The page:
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Browsing: Diary of Charles Francis Adams, Volume 2


Docno: ADMS-13-02-02-0004-0011-0010

Author: CFA
Date: 1828-11-10

Monday. 10th.

Moments of happiness will pass and if I have already passed the { 306 } most exquisite minutes of my life, it is no more than the fate of every man. I returned to Boston this morning and immediately went to George’s Office. I found him and passed the morning in conversation with him upon general politics and particular family affairs. He had been to perform my requests, hearing that I was in town. He had engaged a room for me at Mrs. Tarbell’s and had made arrangements respecting an Office.1 He had also purchased for me a certificate for three shares in the Fire and Marine Insurance Company for which he paid fifty one dollars for fifty making one hundred and fifty three dollars, and thirty seven cents for Commission. This leaves a balance which he passed to me. I then drew the Dividend upon the Stock which was purchased some time ago and deposited the whole in the Branch Bank. I am on the whole very well content with this distribution. I dined with George at Dr. Welsh’s. Nothing new there, after which I went to see Mrs. Tarbell and agreed upon taking possession there tomorrow.2 This occupied much of the afternoon, the rest was passed in giving current to that flow of conversation which usually happens between brothers after they have been apart for some time. I passed the evening at the Theatre and saw Wallack3 in the part of Macbeth. It was not an effective performance. I then returned to the Exchange where I passed the night.
1. CFA’s office, at 10 Court Street, was “a pleasant but very little room not more than twelve feet by ten” for which he paid seventy-five dollars a year (CFA to LCA, 15 Nov. 1828 and 10 Jan. 1829, Adams Papers).
2. Mrs. Thomas Tarbell, wife of an importer of European and Indian goods, lived at 11 Avon Place (Boston Directory, 1829–1830).
3. James William Wallack (1794–1864), an English actor (Brown, History of the American Stage, p. 372).

Docno: ADMS-13-02-02-0004-0011-0011

Author: CFA
Date: 1828-11-11

Tuesday 11th.

Arose early and went to the Office. Finding myself now in possession of one I immediately set to making arrangements for it’s occupation. I went to Mrs. Wilson’s and transferred my Furniture from my old room with a joyful heart. For my time there was not among the pleasantest recollections of my life. I placed most of it in my Office as I do not propose to make my room at Mrs. Tarbell’s a sitting room, either on the ground of economy or health. I dined at a Restorateur as I wished to cut my connection with the Exchange as soon as possible; passed the afternoon at George’s Office and the evening. Took possession of my room at Mrs. Tarbell’s this evening.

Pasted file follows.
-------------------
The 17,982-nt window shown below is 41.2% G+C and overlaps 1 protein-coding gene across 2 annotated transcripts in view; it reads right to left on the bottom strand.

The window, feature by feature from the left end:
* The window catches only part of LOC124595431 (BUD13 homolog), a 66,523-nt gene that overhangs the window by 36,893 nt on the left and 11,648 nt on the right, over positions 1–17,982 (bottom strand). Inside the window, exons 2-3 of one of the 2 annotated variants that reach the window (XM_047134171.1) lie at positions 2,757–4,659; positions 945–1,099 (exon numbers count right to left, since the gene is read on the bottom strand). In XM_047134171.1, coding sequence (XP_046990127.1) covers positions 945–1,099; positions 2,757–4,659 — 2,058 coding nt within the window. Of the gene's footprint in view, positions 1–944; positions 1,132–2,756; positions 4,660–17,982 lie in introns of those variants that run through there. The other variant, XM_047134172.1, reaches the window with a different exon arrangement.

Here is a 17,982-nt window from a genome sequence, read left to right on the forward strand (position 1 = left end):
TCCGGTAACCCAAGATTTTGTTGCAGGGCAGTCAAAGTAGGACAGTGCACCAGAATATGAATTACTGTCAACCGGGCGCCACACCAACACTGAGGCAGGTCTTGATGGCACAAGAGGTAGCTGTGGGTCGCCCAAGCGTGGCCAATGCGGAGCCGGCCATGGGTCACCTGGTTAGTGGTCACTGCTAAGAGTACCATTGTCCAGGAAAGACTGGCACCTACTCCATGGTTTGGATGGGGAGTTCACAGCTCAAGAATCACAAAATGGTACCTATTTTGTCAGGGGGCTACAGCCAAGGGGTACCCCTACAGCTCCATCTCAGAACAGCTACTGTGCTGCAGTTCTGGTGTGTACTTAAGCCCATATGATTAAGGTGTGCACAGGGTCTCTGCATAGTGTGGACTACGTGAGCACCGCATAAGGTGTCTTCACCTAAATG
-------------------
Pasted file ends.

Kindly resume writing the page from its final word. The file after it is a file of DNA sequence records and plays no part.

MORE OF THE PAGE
Docno: ADMS-13-02-02-0004-0011-0012

Author: CFA
Date: 1828-11-12

Wednesday. 12th.

Morning extremely rainy, wet and uncomfortable. I remained at { 307 } home until ten o’clock waiting for George, who promised to come and take me to Quincy. He arrived at last and we started in the midst of a disagreeable storm. Our ride was about as unpleasant as it possibly could be. The object I had in view was to attend the dedication of the New Church in Quincy, to plant the acorns my father gave to my charge, and to obtain the things which I had left in my Summer’s residence here. The day cleared off bitterly cold before the services were finished. They were not at all of an impressive character to my mind, but I differ so much from others in these feelings that my tastes are to me troubles.1
My Uncle Adams had a dinner provided for many and it was as uncomfortable as they usually are. Unfortunately for me my ideas of this place are never associated with comfort or pleasure. And inasmuch as the News of today2 confirms us in the belief that it must shortly become the residence of my father, these reflections are hardly of an agreeable character. On the whole, however, I feel grateful that this information should have been delayed until the defeat gives me no great trial. The very evening that finds me safely housed with a private family brings news which among crowds would be productive of much pain. My Journey has been accomplished and the whole is over. George and I rode into town in a bleak north west wind and I was glad to find a comfortable fire.
1. A printed program of the dedication services at the New Stone Congregational Church in Quincy, 12 Nov. 1828, is in the Adams Papers. Rev. Peter Whitney preached the sermon.
2. Martin Van Buren was elected governor of New York by a large majority, and even the districts which Adams men had confidently claimed supported the Jacksonian ticket (Daily National Intelligencer, 13 Nov. 1828).
Cite web page as: Founding Families: Digital Editions of the Papers of the Winthrops and the Adamses, ed.C. James Taylor. Boston: Massachusetts Historical Society, 2014.
http://www.masshist.org/apde2/